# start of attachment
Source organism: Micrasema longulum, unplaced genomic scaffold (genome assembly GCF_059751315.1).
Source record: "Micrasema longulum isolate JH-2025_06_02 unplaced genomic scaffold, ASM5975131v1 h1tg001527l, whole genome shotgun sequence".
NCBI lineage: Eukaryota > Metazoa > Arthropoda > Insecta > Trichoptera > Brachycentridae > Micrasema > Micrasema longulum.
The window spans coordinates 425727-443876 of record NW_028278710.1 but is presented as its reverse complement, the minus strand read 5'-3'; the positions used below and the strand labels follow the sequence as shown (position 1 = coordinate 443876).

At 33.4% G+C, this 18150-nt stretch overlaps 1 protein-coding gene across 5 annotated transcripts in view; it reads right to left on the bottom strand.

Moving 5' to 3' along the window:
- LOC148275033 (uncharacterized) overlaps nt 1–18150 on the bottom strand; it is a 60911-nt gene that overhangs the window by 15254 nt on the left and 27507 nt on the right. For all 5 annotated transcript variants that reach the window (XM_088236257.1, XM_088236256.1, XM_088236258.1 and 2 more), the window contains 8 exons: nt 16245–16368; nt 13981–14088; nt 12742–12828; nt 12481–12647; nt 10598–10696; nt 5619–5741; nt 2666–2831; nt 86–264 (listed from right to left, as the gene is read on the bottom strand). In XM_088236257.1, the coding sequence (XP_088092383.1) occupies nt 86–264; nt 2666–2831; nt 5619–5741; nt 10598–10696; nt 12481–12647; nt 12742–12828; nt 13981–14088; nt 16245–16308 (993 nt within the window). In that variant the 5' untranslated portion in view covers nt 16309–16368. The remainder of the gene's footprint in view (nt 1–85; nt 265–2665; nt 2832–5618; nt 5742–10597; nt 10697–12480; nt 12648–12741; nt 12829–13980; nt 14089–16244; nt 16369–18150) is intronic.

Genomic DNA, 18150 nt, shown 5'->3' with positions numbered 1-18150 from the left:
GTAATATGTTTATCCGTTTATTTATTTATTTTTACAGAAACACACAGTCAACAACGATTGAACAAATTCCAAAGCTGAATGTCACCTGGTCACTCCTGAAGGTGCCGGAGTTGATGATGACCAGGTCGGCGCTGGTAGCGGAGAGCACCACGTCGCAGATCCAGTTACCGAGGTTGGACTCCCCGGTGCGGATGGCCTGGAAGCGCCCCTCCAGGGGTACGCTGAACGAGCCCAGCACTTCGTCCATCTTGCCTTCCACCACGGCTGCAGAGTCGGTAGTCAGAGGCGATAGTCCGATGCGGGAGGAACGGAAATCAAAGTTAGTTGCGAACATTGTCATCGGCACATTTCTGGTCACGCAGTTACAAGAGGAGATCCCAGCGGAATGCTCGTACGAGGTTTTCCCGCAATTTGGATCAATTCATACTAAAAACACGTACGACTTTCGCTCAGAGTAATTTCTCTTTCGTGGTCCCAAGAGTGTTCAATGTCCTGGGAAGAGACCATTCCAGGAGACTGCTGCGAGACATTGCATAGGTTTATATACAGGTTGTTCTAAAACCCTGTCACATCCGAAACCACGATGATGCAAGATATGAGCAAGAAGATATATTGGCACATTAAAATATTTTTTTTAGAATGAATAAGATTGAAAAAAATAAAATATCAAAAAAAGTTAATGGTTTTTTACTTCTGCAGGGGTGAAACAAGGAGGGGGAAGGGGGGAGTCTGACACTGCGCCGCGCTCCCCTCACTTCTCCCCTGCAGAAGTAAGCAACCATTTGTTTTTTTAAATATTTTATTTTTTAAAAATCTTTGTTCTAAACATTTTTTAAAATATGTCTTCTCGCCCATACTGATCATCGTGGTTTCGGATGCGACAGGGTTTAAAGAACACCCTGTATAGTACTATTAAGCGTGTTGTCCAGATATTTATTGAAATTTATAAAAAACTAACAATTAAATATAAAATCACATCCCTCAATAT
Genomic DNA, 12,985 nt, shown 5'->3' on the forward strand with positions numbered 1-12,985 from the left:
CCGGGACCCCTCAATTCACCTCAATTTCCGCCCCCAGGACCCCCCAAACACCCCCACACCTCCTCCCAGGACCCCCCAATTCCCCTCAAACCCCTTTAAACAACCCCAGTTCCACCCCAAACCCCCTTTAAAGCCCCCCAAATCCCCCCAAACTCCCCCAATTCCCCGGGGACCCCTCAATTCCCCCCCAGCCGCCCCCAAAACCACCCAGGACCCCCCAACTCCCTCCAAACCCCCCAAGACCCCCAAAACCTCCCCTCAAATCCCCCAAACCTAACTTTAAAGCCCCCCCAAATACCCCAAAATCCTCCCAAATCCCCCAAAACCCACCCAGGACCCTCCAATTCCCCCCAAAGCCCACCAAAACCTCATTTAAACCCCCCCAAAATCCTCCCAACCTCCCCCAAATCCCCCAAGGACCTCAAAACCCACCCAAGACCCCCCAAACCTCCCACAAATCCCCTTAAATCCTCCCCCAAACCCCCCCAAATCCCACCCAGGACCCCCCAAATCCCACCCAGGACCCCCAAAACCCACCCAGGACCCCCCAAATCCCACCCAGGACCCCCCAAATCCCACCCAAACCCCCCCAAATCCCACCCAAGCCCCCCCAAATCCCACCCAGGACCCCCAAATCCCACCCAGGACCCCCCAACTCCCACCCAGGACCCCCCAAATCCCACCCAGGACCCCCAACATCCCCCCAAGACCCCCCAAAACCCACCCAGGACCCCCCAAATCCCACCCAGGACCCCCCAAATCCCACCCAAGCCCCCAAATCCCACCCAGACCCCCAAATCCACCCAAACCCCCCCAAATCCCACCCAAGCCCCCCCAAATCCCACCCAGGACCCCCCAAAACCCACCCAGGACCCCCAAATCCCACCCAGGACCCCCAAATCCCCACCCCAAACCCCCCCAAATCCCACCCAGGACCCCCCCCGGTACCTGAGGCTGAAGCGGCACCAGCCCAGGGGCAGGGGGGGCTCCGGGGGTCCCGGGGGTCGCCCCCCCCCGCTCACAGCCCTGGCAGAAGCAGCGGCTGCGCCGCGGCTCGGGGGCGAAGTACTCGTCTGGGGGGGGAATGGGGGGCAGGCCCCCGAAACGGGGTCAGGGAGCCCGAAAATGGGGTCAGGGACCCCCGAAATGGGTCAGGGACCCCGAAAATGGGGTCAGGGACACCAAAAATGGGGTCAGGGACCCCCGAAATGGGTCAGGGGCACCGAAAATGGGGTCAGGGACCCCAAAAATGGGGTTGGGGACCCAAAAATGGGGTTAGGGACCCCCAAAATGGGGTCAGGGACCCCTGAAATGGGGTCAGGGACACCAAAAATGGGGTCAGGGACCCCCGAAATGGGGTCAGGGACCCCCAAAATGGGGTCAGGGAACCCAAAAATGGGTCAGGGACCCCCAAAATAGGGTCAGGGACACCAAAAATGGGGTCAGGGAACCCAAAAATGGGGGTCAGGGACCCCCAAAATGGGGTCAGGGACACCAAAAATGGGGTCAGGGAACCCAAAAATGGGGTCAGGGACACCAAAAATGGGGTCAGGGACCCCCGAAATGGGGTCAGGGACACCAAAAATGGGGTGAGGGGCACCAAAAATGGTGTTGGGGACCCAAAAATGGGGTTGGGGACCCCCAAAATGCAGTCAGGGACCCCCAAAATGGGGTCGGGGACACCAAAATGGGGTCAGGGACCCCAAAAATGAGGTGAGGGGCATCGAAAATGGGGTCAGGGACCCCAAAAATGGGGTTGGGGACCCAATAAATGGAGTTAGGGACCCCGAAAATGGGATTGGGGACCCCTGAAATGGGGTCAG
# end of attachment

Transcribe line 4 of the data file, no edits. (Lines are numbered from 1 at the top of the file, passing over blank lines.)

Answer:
The window spans coordinates 425727-443876 of record NW_028278710.1 but is presented as its reverse complement, the minus strand read 5'-3'; the positions used below and the strand labels follow the sequence as shown (position 1 = coordinate 443876).